JOSHI SHAM. BA., 1896-1991

            Shankararao Bala Deekshita Joshi, (shankararAv bALa dIkshita jOshi) (ಶಂಕರರಾವ್ ಬಾಳ ದೀಕ್ಷಿತ ಜೋಶಿ) was a great scholar and an original thinker who has made seminal contributions to the study of culture both in the context of Karnataka as also a much wider spectrum which encompasses the Indian situation and human beings in general. He was born in a small village named gurlahosUru, near Savadatti in Belagaum district, which was then a part of Bombay Presidency directly under the British rule. He did not have the benefits of formal education to any appreciable extent. After passing out of the elementary school (7th standard) he studied in a teachers’ training institute and became a teacher in a primary school at ciikkODi. He came under the mesmerising influence of Gandhiji and resigned from that job in his early twenties. He had a some brief stints as a journalist in periodicals such as ‘karnATaka vrutta’, ‘dhananjaya’ and ‘karmavIra’. He was appointed as a teacher in the Victoria High School, (Now known as Vidyaranya High School) Dharwar in 1928. He retired from that position in 1946.

            Joshi came under the influence of Gandhian ideology and Maharshi Aravinda at an early stage in his life and his simple lifestyle was a consequence of these influences. He was an important member of ‘geLeyara gumpu’; a group of like minded individuals, launched under the leadership D.R. Bendre the foremost poet of modern Kannada. However Joshi did not allow any of these influences to hinder him in his intellectual pursuits. He was a self made individual in more senses than one. He became a voracious reader and studied disciplines like history, philosophy, anthropology and psychology on his own. More importantly, he could integrate all this in to a frame work which was all his own. He tried to achieve a synthesis between the western streams of knowledge and indigenous, ancient knowledge base.

            His work could be categorized in three inter connected strata. Firstly he was interested in the origin of Karnataka and its cultural ramifications. He focused on the relationship between the mAharashtrian culture and Karnataka in their historical evolution. Language was the focal point of his analytical method. He laid an emphasis on place names, migratory patterns of different communities and customs practiced by them as the bases for his conclusions. Reconstruction of a culture on the basis of the evidence provided by folk beliefs and motifs was an enduring passion for Sham Ba. This phase in his career lasted till 1947. Later on he turned his attention towards the evolution of Indian Culture and Civilization and tried to trace it right from the pre-Vedic times. He speaks about a shift in Value System as early as the RgvEda period and contends that it was the beginning of deterioration. Some of his hypotheses and his musings about the fundamental conflicts in Indian Culture that were recogonised by him were truly path breaking. He moved on to the evolution of human psyche and the essential nature of human beings. These ideas were not in tune with the views held by traditional scholars. However his ideas were progressive and illustrated his concern for his fellow beings. Consequently he has found many supporters and admirers in the current generation rather than his contemporaries and the generation after that.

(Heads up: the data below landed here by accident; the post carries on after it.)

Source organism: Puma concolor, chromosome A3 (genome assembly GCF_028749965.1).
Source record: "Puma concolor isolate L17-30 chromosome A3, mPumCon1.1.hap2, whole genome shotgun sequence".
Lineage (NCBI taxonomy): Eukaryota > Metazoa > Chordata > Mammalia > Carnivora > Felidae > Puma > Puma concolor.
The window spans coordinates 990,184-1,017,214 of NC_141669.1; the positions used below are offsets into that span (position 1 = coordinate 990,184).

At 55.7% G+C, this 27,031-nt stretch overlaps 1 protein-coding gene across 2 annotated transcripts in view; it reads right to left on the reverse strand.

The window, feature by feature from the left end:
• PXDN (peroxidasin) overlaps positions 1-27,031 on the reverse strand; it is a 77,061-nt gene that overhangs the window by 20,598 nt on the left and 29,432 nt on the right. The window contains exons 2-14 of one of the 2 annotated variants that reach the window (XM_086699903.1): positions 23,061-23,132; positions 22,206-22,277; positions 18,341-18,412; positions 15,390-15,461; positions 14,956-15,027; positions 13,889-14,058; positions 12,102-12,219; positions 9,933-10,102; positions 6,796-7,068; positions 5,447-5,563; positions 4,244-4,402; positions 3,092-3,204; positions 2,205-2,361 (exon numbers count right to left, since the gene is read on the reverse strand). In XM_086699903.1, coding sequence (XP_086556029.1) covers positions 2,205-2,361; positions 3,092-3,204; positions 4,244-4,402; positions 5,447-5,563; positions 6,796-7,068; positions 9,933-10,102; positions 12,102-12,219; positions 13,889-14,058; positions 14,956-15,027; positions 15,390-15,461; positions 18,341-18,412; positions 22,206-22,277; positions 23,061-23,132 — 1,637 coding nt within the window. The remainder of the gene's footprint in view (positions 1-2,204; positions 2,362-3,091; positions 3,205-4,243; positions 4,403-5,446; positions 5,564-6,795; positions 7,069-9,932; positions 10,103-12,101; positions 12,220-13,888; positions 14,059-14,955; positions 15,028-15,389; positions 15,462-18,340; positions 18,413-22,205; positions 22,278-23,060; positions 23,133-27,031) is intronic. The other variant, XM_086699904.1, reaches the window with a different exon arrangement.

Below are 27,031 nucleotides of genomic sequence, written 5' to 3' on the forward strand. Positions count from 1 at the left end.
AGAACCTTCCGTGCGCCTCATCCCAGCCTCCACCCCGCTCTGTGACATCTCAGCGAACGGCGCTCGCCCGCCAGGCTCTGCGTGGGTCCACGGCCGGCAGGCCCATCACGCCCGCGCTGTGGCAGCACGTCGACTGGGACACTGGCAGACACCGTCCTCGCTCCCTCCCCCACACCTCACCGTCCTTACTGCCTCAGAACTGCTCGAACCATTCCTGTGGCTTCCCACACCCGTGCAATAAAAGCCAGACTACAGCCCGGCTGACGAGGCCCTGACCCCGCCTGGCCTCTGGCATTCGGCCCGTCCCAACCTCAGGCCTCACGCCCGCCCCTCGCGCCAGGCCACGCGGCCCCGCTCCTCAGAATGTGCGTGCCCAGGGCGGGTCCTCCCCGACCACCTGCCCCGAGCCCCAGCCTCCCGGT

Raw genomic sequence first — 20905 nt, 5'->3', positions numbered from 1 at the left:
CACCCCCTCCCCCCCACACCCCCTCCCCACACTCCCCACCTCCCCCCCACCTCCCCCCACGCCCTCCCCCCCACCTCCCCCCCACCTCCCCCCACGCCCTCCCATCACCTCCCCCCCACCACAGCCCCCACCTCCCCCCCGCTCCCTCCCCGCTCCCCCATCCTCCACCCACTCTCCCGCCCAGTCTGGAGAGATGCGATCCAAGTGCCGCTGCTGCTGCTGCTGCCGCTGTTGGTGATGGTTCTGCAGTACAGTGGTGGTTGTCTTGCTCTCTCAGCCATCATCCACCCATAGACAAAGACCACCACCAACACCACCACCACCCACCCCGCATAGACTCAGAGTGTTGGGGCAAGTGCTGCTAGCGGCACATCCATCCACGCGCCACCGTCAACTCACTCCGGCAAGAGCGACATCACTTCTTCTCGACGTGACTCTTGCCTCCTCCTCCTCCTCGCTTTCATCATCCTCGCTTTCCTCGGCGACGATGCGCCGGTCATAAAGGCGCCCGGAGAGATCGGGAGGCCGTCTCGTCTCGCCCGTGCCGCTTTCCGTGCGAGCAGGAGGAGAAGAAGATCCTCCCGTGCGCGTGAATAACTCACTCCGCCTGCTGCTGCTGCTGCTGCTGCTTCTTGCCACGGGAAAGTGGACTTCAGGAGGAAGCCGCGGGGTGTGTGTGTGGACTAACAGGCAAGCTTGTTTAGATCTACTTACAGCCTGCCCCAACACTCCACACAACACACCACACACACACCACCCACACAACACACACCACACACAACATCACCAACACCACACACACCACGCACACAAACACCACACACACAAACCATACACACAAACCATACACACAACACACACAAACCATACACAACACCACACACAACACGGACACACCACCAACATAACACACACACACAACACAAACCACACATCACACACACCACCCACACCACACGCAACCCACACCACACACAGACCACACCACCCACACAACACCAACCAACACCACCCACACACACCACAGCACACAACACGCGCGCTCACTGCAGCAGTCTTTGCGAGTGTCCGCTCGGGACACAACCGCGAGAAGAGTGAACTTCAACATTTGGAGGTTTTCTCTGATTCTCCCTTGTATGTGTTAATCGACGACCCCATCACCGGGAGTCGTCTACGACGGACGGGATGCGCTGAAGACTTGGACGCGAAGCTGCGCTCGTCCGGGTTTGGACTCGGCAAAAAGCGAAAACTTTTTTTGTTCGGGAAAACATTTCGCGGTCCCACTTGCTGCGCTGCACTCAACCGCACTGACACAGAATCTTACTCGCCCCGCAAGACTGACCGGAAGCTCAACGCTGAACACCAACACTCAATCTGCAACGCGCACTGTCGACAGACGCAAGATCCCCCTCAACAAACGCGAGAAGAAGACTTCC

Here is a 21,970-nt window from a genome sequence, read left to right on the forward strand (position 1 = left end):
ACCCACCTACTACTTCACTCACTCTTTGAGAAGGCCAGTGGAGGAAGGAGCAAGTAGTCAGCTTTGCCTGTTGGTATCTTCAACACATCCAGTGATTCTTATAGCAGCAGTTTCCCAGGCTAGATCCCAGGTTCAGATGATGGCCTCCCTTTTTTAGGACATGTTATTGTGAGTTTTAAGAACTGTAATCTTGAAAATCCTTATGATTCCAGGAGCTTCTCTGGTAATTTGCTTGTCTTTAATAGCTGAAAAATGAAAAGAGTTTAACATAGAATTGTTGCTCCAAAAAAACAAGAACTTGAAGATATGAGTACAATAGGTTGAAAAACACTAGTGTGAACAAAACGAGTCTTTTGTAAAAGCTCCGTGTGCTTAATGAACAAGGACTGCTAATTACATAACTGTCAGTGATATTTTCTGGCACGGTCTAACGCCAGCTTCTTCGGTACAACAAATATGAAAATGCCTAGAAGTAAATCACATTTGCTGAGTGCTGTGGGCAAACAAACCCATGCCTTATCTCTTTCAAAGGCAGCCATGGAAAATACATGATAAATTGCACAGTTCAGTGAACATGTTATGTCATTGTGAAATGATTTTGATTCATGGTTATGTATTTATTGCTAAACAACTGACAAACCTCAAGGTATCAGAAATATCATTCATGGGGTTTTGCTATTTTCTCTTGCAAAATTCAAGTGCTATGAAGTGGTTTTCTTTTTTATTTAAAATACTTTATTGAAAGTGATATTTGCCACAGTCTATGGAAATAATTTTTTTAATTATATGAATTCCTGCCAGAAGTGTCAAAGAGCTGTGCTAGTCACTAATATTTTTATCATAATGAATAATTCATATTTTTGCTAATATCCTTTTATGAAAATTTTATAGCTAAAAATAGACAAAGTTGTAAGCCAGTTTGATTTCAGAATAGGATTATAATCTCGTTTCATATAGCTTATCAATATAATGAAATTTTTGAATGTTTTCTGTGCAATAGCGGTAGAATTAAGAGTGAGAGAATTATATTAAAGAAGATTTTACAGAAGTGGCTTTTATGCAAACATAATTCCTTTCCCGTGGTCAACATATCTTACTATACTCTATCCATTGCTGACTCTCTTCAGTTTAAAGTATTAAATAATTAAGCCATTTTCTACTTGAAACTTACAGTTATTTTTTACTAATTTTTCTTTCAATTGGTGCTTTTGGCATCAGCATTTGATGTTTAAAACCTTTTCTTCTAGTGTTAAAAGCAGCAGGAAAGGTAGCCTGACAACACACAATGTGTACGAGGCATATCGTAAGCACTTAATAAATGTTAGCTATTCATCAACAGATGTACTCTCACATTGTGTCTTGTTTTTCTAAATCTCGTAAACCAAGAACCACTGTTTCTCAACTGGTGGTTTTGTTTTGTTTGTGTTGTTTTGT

Joshi has written thirty three books and published more than two hundred articles in journals and periodicals. He has written a few articles and books in English and Marathi also. Complete works of Sham. Ba. Joshi are published in eight huge volumes by the Kannada Book Authority, Govt. of Karnataka. Some of the more important ones among his books are listed here.

1.      ‘kaNmreyAda kannada’, 1933, Dharwar.

2.      ‘mahArASTrada mUla’, 1934, Dharwar.

3.      ‘kannaDada nele’, 1939, Dharwar.

4.      ‘kannaDa nuDiya huTTu athavA nirukta’, 1937, Dharwar.

5.      ‘eDegaLu hELuva kannADa kathe’, 1947, Dharwar.

6.      ‘kannaDa nuDiya jIvALa’, 1973, Dharwar.

7.      ‘karNana mUru citragLu’, 1947, Dharwar

8.      ‘saundarya vicAra’, 1949, Karawar.

9.      ‘eddELu kannaDigA aThvA asantOSavE ELgeya mUla’, 1943, Dharwar.

10. ‘jIvana arthagrahaNa paddhati’, 1986, Dharwar.

11. ‘karnATa samskrutiya pUrva pITike’ (In two parts)1937, 1966. Dharwar.

12. ‘hAlumata darshana’, 1960, Savadatti.

13. ‘BASe mattu samskruthi’, 1975, Dharawar.

14.  ‘pravAha patitara karma, hindU emba dharma’, 1976, Bangalore.

15. ‘vaivasvata manu praNIta mAnavadharmada Akruti’, 1979, Rayabhag.  

16. ‘budhana jAtaka’, 1984, Rayabagh (Belagaum District)

17. ’jAgatika purAtana Adidaivta kathegaLa anusandhAnadalli, RgvEdasAra nAgapratimA vicAra’ 1971, Mysore.

18.  ‘Shambaa avara Samagra kRutigLu’, (Eight volumes) 1999, Kannada Book Authority, Bangalore.

Sham. Ba. Joshi has received many honors and accolades, particularly during the later part of his life. He was bestowed with the Central Sahitya Academy award in 1970, for his ‘Karnata Samskritiya Purvapeethike’. The University of Mysore conferred an honorary doctorate degree on him in 1971. (1973?) He chaired the 54th Kannada Sahitya Sammelana held at Madikeri, Coorg in 1981. ‘Adhyayana’ is the name of the felicitation volume given to him in 1979. It’s a matter of gratification that more than ten volumes are written on the life and works of Sham. Ba. Joshi. The seeds sown by this great scholar are blossoming in the writings of many of our contemporary scholars.

 

Further Reading and Links:

1.      ‘Adhyayana’, Sham.Ba. Joshi Felicitation Volume, Edited by M. Chidananda Murthy, 1979, Bangalore.

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